Theater Reviews



Metropolitan Opera, New York
Through Saturday, Dec. 22

Considering that it is this country's premier opera house, the Metropolitan sure has some gaps in its repertoire. Its current production of Gluck's 18th century opera "Iphigenie en Tauride" is, incredibly, its first appearance in about 90 years. Considering the high quality of this staging by Stephen Wadsworth featuring Susan Graham and Placido Domingo, that lengthy a gap is unlikely to recur.

The co-production with the Seattle Opera has no doubt been conceived as a showcase for its female star, who has sung the role to great acclaim in such cities as Paris and London. The casting of superstar Domingo, here originating the 125th role of his august career, is but a bonus.

Based on a French play that itself was adapted from the Greek tragedy by Euripides, the opera depicts the plight of the daughter of Agamemnon, who has been forced into exile and conscripted into serving as a priestess in a temple devoted to the goddess Diane (Michele Losier). Ordered by King Thoas (William Shimell) to kill two captured Greek soldiers as a sacrifice, she discovers to her horror that one of them is her brother Oreste (Domingo).

Gluck's consistently compelling music is here expertly handled by the Met Orchestra, conducted by "Mostly Mozart" artistic director Louis Langree, and gorgeously sung by the principals. Graham brings an anguished urgency to her performance in the title role, never revealing an iota of vocal strain. Domingo, singing a part originally written for a baritone, continues to astonish with his continued richness of tone and sheer vocal stamina. He's well matched by tenor Paul Groves as the fellow prisoner, with their duets providing some of the evening's most memorable moments.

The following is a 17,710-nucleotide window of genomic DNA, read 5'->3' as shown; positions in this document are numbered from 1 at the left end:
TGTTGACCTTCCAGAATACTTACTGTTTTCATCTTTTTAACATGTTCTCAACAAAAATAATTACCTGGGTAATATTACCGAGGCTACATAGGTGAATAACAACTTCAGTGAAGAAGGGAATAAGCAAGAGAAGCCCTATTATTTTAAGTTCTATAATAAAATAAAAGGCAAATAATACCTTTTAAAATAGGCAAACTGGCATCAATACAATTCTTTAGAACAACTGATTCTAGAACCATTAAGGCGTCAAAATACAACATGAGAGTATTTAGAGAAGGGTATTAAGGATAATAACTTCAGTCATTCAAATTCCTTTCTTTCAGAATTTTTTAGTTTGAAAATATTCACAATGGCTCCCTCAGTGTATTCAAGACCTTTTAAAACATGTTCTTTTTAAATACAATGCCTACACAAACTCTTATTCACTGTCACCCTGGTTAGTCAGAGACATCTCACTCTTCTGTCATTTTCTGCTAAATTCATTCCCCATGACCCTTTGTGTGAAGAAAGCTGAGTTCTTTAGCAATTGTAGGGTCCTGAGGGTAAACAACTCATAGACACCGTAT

Performed on an expansive bisected set depicting the cavernous temple and the cramped chamber in which the prisoners await their fate, the production features numerous superlative touches, including spectacular flying appearances by the goddess and haunting group dances choreographed by Daniel Pelzig.

Presented by the Metropolitan Opera
Composer: Christoph Willibald Gluck
Libretto: Nicolas-Francois Guillard
Director: Stephen Wadsworth
Conductor: Louis Langree
Set designer: Thomas Lynch
Costume designer: Martin Pakledinaz
Lighting designer: Neil Peter Jampolis
Choreographer: Daniel Pelzig
Iphigenie: Susan Graham
Orest: Placido Domingo
Pylade: Paul Groves
Thoas: William Shimell
Diane: Michele Losier
First Priestess: Lisette Oropesa
Second Priestess: Sasha Cooke
Scythian Minister: David Won